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The Lingering Damage of a Deadly Hurricane

Stephen Long—

It can seem like a long wait for Spring to replace the browns and grays of the woods with tints of green. But this time of year has its benefits. Before lush growth turns the woods into a maze of green, we have a chance at an unobstructed look into the structure of the woods. Because of my huge interest in forest history, I see this as a prime time to peer into unfamiliar woods to see whether or not they were blown down in the 1938 hurricane. Without leaves on the trees, you can get a great look at tree trunks and the ground level topography, which provide clues to the past.

The hurricane of September 21, 1938, blew down 600,000 acres of New England forests in a single afternoon. Destruction varied tremendously, with some large swaths blown over and others merely inconvenienced by losing their leaves on the cusp of Autumn. Given that variability, I start my explorations by looking for places that would have been in the crosshairs of the 100 mile-per-hour winds that came from the southeast. Flat or gently rolling terrain would have been vulnerable, though not as much as hills that faced either to the south or east. The backsides of those hills—facing north or west—would likely have escaped the worst of the damage.

The most telling sign of hurricane damage is the hummocky terrain known as pit-and-mound topography. The ground in hurricane woods is pockmarked with deep depressions adjacent to correspondingly large mounds. This undulating ground tells you that trees have blown down here, and the tip-ups (uprooted trees) have transformed the forest floor. The root system of a forest tree forms a plate, and when wind knocks the tree over, the roots are wrenched out of the ground with only a hinge of roots maintaining its attachment to the ground. As the rest of the roots rip free, they grasp a mass of soil and stone, excavating a hole. The bigger the tree, the bigger the pit.

Over time, the roots and stump decompose, leaving a mound of earth. Nearly eighty years after the event, it looks as if somebody dug a hole and piled the dirt next to it. This happens anytime the wind uproots a tree, not just during a hurricane. But there’s a way to tell whether it was hurricane damage. Stand in the pit, look out across the mound, and that’s the direction that the tree fell. The felling wind was at your back. If you’re facing north or northwest, the hurricane probably did the deed because the hurricane’s strongest winds were from the southeast.

A southeast wind strong enough to uproot trees is a rarity in interior New England, where the everyday prevailing wind tends to come from the west, so most everyday gusts—including those from microbursts embedded in thunderstorms—blow trees down to the east. The layout of the pits and mounds will confirm the wind came from the west. So, if you come across a section of woods with all of pits and mounds pointing to the west or northwest, it’s a sure sign that Thirty-Eight did the deed.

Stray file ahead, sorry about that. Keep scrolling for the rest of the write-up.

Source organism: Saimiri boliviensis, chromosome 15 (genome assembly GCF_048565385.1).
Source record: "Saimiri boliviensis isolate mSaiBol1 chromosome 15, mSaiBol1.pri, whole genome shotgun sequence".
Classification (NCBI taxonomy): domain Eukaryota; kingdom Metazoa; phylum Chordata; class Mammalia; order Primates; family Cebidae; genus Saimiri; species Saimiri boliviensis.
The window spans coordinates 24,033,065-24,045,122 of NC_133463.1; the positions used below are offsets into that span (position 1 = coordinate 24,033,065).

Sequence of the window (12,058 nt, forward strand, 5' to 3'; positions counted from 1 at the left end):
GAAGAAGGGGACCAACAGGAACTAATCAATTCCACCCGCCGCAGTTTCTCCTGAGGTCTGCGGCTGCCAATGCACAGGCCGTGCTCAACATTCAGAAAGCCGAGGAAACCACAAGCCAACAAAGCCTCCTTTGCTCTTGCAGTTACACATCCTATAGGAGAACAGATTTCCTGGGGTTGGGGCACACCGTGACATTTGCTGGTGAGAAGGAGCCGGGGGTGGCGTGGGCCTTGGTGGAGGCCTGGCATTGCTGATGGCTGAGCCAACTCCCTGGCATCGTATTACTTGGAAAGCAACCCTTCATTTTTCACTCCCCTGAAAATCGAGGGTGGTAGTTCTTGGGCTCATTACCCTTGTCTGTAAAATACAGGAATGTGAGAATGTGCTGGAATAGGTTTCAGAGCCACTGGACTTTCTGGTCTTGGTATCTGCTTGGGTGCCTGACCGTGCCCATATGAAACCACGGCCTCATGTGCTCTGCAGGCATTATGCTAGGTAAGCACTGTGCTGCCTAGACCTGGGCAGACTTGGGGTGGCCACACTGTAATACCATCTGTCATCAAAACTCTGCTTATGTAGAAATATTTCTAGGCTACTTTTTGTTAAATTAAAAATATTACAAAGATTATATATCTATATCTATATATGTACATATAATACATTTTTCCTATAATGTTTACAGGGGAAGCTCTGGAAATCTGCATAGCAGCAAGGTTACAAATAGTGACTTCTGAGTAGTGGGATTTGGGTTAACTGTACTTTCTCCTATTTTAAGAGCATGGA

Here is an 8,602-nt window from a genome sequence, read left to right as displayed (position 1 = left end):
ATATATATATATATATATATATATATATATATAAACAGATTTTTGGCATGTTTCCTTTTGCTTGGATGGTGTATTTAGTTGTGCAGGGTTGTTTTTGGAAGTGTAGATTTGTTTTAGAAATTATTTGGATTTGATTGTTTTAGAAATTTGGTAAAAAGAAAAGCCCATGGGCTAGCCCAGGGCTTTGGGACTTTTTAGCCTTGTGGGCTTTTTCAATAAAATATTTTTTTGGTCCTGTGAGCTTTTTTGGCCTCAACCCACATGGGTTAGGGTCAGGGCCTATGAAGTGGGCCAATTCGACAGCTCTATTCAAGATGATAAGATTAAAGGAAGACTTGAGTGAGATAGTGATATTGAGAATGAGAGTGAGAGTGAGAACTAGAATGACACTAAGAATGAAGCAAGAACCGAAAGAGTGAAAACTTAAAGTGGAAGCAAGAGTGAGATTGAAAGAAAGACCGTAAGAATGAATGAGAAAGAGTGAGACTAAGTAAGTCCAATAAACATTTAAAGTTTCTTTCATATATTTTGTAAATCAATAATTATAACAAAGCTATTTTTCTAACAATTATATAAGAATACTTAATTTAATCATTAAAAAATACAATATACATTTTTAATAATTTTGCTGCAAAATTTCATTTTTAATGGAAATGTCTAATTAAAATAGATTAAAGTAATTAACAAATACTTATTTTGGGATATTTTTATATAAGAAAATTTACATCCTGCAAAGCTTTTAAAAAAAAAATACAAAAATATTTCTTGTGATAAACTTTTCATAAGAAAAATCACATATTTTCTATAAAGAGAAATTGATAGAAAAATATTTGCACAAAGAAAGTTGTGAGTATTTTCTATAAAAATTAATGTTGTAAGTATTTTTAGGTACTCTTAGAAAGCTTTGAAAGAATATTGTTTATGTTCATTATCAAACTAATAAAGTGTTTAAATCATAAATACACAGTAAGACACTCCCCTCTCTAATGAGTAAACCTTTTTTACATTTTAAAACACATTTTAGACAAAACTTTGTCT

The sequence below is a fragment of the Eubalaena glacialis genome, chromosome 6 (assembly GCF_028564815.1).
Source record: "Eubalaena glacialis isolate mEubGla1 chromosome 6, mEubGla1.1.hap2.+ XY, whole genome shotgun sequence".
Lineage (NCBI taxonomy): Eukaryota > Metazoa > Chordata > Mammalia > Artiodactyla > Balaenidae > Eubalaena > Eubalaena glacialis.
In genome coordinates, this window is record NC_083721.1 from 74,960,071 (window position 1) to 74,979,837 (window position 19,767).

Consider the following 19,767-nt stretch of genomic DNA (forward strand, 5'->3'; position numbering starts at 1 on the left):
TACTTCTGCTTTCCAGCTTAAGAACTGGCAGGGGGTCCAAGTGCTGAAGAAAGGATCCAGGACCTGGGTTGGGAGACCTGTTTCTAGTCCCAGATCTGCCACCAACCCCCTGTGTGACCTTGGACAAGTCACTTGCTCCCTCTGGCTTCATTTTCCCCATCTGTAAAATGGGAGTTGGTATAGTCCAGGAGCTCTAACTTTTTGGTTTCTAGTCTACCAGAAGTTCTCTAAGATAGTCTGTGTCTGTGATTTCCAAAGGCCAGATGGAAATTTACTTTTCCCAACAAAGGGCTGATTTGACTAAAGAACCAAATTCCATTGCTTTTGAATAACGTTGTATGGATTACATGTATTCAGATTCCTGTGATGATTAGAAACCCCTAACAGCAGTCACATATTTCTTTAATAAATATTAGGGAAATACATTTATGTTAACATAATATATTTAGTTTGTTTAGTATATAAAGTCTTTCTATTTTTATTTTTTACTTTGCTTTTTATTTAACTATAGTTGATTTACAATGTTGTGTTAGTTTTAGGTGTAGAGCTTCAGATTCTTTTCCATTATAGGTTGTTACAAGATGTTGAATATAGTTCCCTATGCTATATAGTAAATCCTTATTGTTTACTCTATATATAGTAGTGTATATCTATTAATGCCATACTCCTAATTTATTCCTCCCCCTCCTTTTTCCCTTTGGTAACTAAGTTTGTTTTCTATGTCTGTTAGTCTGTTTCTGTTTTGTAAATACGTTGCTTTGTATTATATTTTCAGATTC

Trees shaped by thirty-eight

With that thought in mind, look at the tree trunks. If you see scattered hardwoods with a boomerang shape or hemlocks with a gentle curve, they may have been tipped by the wind but not uprooted. Phototropism—the ability in trees to sense sunlight and grow toward it—corrects the trunk’s lateral lean and sends it sunward in either of two ways. Softwoods can simply recurve themselves back toward vertical. It’s different with hardwoods, which tend to sprout in response to injury. A side branch pointing toward the sun will take over as the main trunk. Over time, the rest of the tree beyond the new leader sloughs off, giving it the boomerang shape. Again, direction is the key. If the tipped portion of the tree is pointing north or northwest, credit Thirty-Eight. You may be surprised at the lack of size of some of these, especially if they are shade-tolerant species: maple, beech, and hemlock. These can spend decades in the shade without putting on much girth because they are very adept at photosynthesizing filtered light. Other species that languish for decades are more likely to give up the ghost.

You may come across the occasional behemoth in the woods. Its size tells you it’s old, and its form can tell you about its history. If the trunk features knobby protrusions in the first 10 feet of height, that shows that this tree grew out in the open with its lower limbs reaching for light. Later, when younger trees grew up surrounding it, the limbs fell off while the upper branches competed for the light. The knobs are remnant stubs of self-pruned branches. Chances are you won’t see much pit-and-mound around trees like this because they were the only ones there. When the hurricane came through, there weren’t any nearby oaks or pines or maples. Instead, the ground was covered with clover, timothy, and brome.

These trees survived in the face of Thirty-Eight’s 100 mile-per-hour winds, because standing in the open, they experienced years of wind that strengthened their roots’ purchase. They stayed anchored, though their crowns probably shed some branches, maybe even some major limbs.


Stephen Long is founder and former editor of Northern Woodlands magazine and author of More Than a Woodlot: Getting the Most from Your Family Forest. For more than twenty-five years he has been writing about the forests and people of New England while exploring his own woods in Corinth, VT.


 

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